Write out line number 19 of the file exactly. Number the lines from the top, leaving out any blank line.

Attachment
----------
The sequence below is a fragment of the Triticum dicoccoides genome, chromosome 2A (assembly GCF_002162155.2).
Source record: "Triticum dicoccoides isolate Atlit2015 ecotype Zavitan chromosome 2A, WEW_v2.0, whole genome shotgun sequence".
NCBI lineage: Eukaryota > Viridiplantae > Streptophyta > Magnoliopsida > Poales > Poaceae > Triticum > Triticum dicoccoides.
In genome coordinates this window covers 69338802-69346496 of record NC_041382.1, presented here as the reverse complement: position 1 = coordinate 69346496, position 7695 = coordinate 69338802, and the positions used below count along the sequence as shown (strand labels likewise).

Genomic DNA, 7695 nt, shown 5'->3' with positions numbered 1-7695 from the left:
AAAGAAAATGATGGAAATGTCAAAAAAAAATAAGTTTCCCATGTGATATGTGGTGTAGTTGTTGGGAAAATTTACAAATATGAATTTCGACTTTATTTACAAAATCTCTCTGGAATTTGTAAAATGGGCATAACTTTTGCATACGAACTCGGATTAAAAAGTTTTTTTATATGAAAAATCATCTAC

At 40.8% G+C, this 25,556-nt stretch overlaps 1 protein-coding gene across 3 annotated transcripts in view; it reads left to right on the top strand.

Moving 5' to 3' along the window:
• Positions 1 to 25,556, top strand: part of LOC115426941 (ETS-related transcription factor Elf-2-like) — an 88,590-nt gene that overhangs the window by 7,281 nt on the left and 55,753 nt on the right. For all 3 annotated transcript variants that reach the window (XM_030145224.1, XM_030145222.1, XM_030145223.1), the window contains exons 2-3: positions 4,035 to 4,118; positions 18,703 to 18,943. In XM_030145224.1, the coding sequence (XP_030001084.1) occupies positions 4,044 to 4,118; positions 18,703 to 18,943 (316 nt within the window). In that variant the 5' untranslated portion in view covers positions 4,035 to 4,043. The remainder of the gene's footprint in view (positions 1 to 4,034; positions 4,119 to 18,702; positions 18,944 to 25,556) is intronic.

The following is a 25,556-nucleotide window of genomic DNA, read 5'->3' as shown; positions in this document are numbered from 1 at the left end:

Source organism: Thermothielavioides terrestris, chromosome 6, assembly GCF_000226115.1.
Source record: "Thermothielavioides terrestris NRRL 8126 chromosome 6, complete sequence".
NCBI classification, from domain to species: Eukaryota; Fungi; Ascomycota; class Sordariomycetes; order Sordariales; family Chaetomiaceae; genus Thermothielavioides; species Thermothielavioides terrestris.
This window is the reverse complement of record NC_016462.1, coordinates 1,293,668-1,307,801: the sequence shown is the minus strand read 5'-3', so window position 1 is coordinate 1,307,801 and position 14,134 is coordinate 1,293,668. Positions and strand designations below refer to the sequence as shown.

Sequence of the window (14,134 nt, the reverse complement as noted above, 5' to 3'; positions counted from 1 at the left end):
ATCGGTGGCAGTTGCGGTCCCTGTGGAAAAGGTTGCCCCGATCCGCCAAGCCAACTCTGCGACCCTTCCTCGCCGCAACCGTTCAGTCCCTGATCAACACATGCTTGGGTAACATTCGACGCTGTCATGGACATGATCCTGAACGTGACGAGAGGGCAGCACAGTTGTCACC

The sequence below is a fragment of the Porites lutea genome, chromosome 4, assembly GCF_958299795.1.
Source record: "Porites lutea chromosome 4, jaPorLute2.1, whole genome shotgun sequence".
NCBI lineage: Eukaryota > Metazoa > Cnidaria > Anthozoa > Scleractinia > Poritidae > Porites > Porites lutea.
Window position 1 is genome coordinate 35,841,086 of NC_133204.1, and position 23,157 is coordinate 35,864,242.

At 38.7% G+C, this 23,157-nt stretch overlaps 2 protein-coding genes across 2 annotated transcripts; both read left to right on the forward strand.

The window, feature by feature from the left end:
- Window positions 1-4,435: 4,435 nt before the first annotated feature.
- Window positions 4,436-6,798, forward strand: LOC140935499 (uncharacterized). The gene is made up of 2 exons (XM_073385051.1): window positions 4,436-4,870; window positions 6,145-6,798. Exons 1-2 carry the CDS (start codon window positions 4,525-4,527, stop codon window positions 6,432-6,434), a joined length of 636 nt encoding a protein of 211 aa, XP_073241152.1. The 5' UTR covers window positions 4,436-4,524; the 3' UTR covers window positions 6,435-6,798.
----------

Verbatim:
NCBI lineage: Eukaryota > Metazoa > Cnidaria > Anthozoa > Scleractinia > Poritidae > Porites > Porites lutea.